Funded in part by the Seattle Department of Neighborhoods and maintained by dozens of volunteers, the Beacon food forest contains fruit and nut trees, mulberry bushes and snack paths of strawberries to create an edible forest. With permaculture principles at the forefront of the project (a word developed to describe “permanent agriculture,” an holistic philosophy that brings together living systems, first defined in the 1970s), the design gives consideration to how natural features—including soil, rainwater, insects, and the new plants and trees on the site—will work together. Alongside the Food Forest, separate areas have been set aside for individual garden plots and larger shared garden spaces, using a P-Patch Seattle Community Garden Program.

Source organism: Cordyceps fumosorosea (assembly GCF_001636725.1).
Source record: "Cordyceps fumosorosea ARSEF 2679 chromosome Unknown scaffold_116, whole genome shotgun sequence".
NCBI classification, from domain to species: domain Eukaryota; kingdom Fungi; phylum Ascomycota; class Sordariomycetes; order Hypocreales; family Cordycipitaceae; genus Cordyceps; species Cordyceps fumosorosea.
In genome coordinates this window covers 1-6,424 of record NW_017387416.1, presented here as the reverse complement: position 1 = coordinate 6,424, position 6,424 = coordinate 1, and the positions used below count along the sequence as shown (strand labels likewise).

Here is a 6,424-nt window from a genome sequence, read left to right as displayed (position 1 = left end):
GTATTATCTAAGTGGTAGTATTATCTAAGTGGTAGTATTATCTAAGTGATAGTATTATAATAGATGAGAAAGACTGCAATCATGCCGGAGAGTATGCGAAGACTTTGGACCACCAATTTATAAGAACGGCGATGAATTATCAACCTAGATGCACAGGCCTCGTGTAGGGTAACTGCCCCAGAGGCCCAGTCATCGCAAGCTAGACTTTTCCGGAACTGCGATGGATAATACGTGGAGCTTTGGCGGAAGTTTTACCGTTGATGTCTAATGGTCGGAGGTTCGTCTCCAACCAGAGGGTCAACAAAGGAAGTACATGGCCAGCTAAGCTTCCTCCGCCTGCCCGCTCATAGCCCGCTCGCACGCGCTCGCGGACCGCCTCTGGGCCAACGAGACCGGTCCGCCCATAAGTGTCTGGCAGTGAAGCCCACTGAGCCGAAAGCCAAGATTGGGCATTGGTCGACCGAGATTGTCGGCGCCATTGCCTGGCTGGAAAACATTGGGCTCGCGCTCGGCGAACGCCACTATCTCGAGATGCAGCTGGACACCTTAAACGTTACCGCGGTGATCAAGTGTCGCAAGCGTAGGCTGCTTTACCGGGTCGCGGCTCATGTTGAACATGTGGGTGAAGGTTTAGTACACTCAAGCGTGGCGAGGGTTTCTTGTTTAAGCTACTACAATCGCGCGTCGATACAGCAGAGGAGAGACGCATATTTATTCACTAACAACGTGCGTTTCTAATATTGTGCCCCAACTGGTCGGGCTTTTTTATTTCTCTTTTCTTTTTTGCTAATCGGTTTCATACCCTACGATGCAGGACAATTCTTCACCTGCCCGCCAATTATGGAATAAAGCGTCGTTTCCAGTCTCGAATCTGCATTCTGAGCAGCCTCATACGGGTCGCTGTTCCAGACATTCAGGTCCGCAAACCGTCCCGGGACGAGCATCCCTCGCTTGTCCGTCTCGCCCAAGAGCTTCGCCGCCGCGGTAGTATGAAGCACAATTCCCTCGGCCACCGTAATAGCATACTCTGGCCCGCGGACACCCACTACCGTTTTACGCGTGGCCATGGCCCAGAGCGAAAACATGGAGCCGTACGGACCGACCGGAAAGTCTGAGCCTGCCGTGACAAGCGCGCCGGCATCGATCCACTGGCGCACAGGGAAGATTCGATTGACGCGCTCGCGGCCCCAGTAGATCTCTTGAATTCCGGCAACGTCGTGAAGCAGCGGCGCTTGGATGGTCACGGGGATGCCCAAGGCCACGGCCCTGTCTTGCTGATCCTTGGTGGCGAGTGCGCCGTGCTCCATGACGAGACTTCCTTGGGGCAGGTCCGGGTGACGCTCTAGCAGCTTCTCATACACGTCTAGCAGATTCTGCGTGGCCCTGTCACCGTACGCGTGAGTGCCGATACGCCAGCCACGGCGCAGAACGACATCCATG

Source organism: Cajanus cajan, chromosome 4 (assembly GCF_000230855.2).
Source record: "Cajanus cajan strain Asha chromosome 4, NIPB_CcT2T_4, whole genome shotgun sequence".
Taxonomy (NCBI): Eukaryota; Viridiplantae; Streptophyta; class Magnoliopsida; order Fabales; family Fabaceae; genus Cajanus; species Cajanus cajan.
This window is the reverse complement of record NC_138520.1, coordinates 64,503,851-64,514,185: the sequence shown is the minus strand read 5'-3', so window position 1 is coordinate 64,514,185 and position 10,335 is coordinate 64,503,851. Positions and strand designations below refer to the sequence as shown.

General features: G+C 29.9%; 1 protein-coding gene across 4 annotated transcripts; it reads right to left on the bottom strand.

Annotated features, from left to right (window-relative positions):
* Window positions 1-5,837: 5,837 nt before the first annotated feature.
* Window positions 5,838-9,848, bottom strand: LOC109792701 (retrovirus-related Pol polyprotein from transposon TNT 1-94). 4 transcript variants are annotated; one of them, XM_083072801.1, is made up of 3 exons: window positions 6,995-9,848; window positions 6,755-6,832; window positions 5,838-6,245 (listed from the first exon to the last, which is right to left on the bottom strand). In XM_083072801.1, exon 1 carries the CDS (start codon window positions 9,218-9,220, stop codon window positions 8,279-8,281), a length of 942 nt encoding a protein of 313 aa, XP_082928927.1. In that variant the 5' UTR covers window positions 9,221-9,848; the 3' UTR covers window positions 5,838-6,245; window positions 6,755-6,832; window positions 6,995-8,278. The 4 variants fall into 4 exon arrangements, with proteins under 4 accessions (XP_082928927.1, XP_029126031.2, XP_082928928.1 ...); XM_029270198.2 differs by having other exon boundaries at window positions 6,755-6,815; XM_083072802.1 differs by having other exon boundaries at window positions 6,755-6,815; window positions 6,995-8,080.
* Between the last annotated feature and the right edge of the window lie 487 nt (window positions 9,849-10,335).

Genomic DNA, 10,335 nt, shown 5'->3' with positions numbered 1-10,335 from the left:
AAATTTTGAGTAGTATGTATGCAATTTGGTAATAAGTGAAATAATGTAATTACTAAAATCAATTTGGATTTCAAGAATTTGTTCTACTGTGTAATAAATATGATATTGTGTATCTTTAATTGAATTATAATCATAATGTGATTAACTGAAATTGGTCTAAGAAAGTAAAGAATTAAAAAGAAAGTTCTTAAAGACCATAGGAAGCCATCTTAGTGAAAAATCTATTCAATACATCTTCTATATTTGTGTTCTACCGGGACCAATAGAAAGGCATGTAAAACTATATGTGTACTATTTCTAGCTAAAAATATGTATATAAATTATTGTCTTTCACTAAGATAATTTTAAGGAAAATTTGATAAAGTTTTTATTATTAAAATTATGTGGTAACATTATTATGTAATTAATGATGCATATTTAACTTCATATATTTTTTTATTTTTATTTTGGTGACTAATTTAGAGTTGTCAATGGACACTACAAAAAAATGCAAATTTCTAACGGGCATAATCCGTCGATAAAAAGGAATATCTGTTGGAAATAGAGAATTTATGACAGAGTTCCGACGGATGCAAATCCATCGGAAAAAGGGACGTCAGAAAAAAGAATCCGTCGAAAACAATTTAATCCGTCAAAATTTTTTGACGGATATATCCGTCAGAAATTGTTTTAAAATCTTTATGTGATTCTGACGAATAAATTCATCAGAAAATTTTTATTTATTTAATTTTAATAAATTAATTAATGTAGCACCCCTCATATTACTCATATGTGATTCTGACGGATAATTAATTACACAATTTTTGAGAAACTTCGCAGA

EDITOR’S NOTE: A food forest is a holistic land management system based on the natural systems of the forest. Incorporating trees, shrubs, and perennial plants in a way that mimics the structure and beneficial relationships between plants and animals found in a natural ecosystem. It is a low cost and low maintenance strategy for a public park.